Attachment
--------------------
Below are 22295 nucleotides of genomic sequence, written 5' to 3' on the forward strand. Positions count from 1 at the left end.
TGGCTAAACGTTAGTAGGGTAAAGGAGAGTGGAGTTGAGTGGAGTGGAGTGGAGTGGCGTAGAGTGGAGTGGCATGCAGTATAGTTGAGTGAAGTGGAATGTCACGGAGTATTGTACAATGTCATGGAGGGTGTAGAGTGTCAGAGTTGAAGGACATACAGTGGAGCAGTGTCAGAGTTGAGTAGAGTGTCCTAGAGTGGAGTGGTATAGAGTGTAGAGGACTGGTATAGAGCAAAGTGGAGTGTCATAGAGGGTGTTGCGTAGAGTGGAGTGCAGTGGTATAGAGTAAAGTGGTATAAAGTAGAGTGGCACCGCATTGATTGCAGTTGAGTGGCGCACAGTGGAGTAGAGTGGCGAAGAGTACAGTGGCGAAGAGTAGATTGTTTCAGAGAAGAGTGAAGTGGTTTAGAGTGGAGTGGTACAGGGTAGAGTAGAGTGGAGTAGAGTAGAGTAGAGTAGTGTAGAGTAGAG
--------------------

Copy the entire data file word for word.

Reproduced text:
Below are 22295 nucleotides of genomic sequence, written 5' to 3' on the forward strand. Positions count from 1 at the left end.
TGGCTAAACGTTAGTAGGGTAAAGGAGAGTGGAGTTGAGTGGAGTGGAGTGGAGTGGCGTAGAGTGGAGTGGCATGCAGTATAGTTGAGTGAAGTGGAATGTCACGGAGTATTGTACAATGTCATGGAGGGTGTAGAGTGTCAGAGTTGAAGGACATACAGTGGAGCAGTGTCAGAGTTGAGTAGAGTGTCCTAGAGTGGAGTGGTATAGAGTGTAGAGGACTGGTATAGAGCAAAGTGGAGTGTCATAGAGGGTGTTGCGTAGAGTGGAGTGCAGTGGTATAGAGTAAAGTGGTATAAAGTAGAGTGGCACCGCATTGATTGCAGTTGAGTGGCGCACAGTGGAGTAGAGTGGCGAAGAGTACAGTGGCGAAGAGTAGATTGTTTCAGAGAAGAGTGAAGTGGTTTAGAGTGGAGTGGTACAGGGTAGAGTAGAGTGGAGTAGAGTAGAGTAGAGTAGTGTAGAGTAGAG